Java Version
The Java Competition Event uses the Sun version of Java to minimize compatibility issues between vendors. Any knowledge and skill-based competency in Java should be based on the native Java foundation.

Java 2 Platform, Standard Edition
The latest version of Java can be downloaded, installed, and used for free over the Internet by clicking on the link above.
Java IDE

The Integrated Development Environment (IDE) is the most discussed issue for the Java Competition Event. Educational institutions vary in their selection and use of IDE's. Selecting an IDE that is complex and expensive to use can place some student contestants at a disadvantage. Additionally, the Java Competition Event is designed to test Java programming skills, not how fancy a team can build their GUI. The past Java contests used Kawa since it had built in CodeWright support and was available to students and education institutions at a significant discount (the full commercial product was also low-cost). Unfortunately, Macromedia (Allaire) has discontinued further development and support for Kawa.

The Java Competition Event is still exploring the specific Java IDE to use.

Two likely Java IDE candidates have been identified:
TextPad and NetBeans.
Currently, TextPad has been tentatively selected.

Persons interested in submitting comments, feedback, and suggestions are invited to do so here.

TextPad 4.5
TextPad is a low-cost (USD $27) editor with Java support. This product is very easy to install and learn. TextPad can be downloaded via the Internet for free on a try-before-you-buy basis. TextPad supports the Java coding style and supports line numbering on printouts. Java classes can be compiled and run from within TextPad.

This open source IDE offered by Sun can be downloaded via the Internet for free. Support is provided through the NetBeans open source community.

GNU Emacs
GNU Emacs provides Java support, as well as support for a number of additional programming and scripting languages. Emacs has been traditionally popular on UNIX/Linux platforms and is now available for Windows. GNU Emacs is available for free.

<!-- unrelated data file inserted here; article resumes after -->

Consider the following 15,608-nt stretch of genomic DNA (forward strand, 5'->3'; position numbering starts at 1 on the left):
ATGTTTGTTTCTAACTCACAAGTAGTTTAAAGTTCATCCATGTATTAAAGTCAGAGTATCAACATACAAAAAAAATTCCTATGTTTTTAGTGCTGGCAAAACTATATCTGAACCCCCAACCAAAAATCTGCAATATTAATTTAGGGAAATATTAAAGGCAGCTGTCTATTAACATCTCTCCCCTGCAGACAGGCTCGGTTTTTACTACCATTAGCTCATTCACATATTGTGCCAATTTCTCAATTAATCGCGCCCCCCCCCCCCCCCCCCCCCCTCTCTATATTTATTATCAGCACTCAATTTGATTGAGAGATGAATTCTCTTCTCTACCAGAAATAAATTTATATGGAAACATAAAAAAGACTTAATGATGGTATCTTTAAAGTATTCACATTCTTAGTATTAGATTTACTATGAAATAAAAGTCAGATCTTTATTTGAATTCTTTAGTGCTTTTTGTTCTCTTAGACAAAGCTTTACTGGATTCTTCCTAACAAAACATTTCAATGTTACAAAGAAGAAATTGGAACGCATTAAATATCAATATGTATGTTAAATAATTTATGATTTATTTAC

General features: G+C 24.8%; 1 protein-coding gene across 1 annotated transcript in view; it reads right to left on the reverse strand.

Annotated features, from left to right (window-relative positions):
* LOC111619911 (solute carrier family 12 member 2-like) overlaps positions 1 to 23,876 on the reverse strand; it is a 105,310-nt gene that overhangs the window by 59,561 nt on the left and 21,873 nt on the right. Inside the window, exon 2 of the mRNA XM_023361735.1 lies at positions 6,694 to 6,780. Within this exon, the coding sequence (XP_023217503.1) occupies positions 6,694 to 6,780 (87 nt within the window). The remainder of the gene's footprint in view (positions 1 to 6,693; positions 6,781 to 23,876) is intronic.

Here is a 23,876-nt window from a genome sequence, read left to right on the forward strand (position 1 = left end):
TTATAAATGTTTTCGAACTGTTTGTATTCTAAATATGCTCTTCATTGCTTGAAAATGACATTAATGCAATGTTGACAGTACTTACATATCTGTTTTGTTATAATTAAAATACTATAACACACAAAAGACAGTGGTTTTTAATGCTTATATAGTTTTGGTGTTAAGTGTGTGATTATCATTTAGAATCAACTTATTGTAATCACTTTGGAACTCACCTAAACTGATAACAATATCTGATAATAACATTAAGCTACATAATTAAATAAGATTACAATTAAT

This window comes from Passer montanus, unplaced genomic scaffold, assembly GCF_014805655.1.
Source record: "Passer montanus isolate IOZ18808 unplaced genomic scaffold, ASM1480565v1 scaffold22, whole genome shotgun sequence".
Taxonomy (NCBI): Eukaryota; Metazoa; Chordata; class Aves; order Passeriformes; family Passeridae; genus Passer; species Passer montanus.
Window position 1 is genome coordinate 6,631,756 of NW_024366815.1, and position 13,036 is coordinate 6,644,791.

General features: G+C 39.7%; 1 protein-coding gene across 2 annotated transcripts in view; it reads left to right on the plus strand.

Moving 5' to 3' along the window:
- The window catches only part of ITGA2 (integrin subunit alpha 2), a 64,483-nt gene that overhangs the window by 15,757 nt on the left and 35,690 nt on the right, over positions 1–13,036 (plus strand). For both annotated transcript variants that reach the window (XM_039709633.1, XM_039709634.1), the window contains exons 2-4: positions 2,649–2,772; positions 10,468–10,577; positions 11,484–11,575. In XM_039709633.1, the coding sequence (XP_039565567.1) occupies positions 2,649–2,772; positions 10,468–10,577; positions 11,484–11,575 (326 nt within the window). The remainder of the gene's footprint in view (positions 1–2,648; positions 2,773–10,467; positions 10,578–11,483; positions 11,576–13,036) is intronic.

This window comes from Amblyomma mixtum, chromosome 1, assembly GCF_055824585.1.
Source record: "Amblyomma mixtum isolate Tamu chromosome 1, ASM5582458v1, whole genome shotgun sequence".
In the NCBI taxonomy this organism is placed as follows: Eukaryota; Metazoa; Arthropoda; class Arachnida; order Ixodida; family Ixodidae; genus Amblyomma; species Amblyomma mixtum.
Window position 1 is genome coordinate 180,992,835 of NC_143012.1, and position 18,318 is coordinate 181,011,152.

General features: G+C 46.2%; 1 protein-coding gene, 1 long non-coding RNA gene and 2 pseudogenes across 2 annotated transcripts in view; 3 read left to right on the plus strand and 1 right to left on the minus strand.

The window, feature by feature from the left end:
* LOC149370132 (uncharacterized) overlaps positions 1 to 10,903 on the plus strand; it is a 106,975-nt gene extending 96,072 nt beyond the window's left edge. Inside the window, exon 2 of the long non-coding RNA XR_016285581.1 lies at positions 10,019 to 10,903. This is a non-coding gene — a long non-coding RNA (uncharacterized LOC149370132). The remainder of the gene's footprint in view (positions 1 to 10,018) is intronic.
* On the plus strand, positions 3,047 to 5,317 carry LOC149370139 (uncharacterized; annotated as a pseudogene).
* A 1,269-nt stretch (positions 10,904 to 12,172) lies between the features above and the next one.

CodeWright 6.6
In the 2000 and 2001 contest, Kawa was used as the IDE. Kawa provided built in CodeWright support and has been discontinued by Allaire. CodeWright is more expensive than Kawa (USD $249+). CodeWright is a very powerful IDE. Information on educational pricing is not currently available.

Borland JBuilder
While many schools use JBuilder and educational discounts are available to students and educational institutions, JBuilder is complex and requires time to learn. The steeper learning curve, user interface design capabilities, and lack of universal acceptance by educational institutions were reasons for not using JBuilder in the Java contest. JBuilder is a very good Java IDE.

Forte for Java
This commercial IDE offered by Sun can be downloaded as a free trial version for 60 days. Full licensing pricing is fairly steep. Forte for Java is based on the open source NetBeans IDE. Forte for Java comes with full support from Sun.

IBM WebSphere Studio Application Developer
Studio Application Developer is optimized for IBM WebSphere. The product is complex and requires time to learn. Education pricing for educational institutions is available. WebSphere is too complex for the target audience of first semester Java student contestants.

IBM VisualAge for Java
VisualAge for Java provides UML modeling for WebSphere and Studio Application Developer. Education pricing for educational institutions is available.

TogetherSoft Together Control Center
TogetherJ was used to provide the UML model and documentation used in the 2000 and 2001 Java Competition Events. TogetherSoft has replaced TogtherJ with Toghether Control Center. Education pricing for educational institutions is available.


Comments and Feedback

Please post your public comments on the AITP Student Forum:

Comments to the AITP NCC Java Competition Event Coordinator
may be e-mailed to:
Don Baldwin

Last Updated: SUN 30 DEC 2001